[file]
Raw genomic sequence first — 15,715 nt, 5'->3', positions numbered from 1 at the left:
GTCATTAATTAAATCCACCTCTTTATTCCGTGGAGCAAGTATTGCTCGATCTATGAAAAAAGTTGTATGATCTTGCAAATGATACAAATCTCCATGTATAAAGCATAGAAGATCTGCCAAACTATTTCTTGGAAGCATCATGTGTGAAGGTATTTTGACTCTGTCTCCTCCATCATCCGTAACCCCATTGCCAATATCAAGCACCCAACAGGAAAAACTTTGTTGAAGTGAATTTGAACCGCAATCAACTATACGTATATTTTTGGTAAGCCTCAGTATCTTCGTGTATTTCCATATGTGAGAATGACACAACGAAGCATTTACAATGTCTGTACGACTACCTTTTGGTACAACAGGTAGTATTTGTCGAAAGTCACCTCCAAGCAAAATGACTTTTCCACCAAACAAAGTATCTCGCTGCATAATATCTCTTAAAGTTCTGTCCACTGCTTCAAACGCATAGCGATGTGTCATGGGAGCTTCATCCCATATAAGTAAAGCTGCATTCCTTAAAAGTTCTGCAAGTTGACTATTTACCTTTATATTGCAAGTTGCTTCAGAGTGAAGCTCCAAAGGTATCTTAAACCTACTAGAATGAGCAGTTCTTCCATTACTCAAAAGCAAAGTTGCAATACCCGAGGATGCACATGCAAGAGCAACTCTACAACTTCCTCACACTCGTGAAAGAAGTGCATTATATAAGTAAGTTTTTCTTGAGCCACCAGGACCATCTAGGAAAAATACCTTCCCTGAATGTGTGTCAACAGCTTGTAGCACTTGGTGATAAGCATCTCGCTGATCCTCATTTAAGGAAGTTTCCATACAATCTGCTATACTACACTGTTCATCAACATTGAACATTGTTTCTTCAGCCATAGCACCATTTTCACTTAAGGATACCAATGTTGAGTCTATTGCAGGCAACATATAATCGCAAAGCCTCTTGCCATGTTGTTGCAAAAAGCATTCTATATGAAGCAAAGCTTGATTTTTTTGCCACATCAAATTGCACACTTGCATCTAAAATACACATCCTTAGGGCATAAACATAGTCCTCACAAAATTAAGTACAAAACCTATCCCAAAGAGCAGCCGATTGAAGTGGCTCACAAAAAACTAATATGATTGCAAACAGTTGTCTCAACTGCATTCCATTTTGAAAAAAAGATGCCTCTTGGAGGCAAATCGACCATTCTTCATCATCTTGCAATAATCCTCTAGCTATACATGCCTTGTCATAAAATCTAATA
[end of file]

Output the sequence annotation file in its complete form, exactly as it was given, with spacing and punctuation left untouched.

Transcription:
Raw genomic sequence first — 15,715 nt, 5'->3', positions numbered from 1 at the left:
GTCATTAATTAAATCCACCTCTTTATTCCGTGGAGCAAGTATTGCTCGATCTATGAAAAAAGTTGTATGATCTTGCAAATGATACAAATCTCCATGTATAAAGCATAGAAGATCTGCCAAACTATTTCTTGGAAGCATCATGTGTGAAGGTATTTTGACTCTGTCTCCTCCATCATCCGTAACCCCATTGCCAATATCAAGCACCCAACAGGAAAAACTTTGTTGAAGTGAATTTGAACCGCAATCAACTATACGTATATTTTTGGTAAGCCTCAGTATCTTCGTGTATTTCCATATGTGAGAATGACACAACGAAGCATTTACAATGTCTGTACGACTACCTTTTGGTACAACAGGTAGTATTTGTCGAAAGTCACCTCCAAGCAAAATGACTTTTCCACCAAACAAAGTATCTCGCTGCATAATATCTCTTAAAGTTCTGTCCACTGCTTCAAACGCATAGCGATGTGTCATGGGAGCTTCATCCCATATAAGTAAAGCTGCATTCCTTAAAAGTTCTGCAAGTTGACTATTTACCTTTATATTGCAAGTTGCTTCAGAGTGAAGCTCCAAAGGTATCTTAAACCTACTAGAATGAGCAGTTCTTCCATTACTCAAAAGCAAAGTTGCAATACCCGAGGATGCACATGCAAGAGCAACTCTACAACTTCCTCACACTCGTGAAAGAAGTGCATTATATAAGTAAGTTTTTCTTGAGCCACCAGGACCATCTAGGAAAAATACCTTCCCTGAATGTGTGTCAACAGCTTGTAGCACTTGGTGATAAGCATCTCGCTGATCCTCATTTAAGGAAGTTTCCATACAATCTGCTATACTACACTGTTCATCAACATTGAACATTGTTTCTTCAGCCATAGCACCATTTTCACTTAAGGATACCAATGTTGAGTCTATTGCAGGCAACATATAATCGCAAAGCCTCTTGCCATGTTGTTGCAAAAAGCATTCTATATGAAGCAAAGCTTGATTTTTTTGCCACATCAAATTGCACACTTGCATCTAAAATACACATCCTTAGGGCATAAACATAGTCCTCACAAAATTAAGTACAAAACCTATCCCAAAGAGCAGCCGATTGAAGTGGCTCACAAAAAACTAATATGATTGCAAACAGTTGTCTCAACTGCATTCCATTTTGAAAAAAAGATGCCTCTTGGAGGCAAATCGACCATTCTTCATCATCTTGCAATAATCCTCTAGCTATACATGCCTTGTCATAAAATCTAATA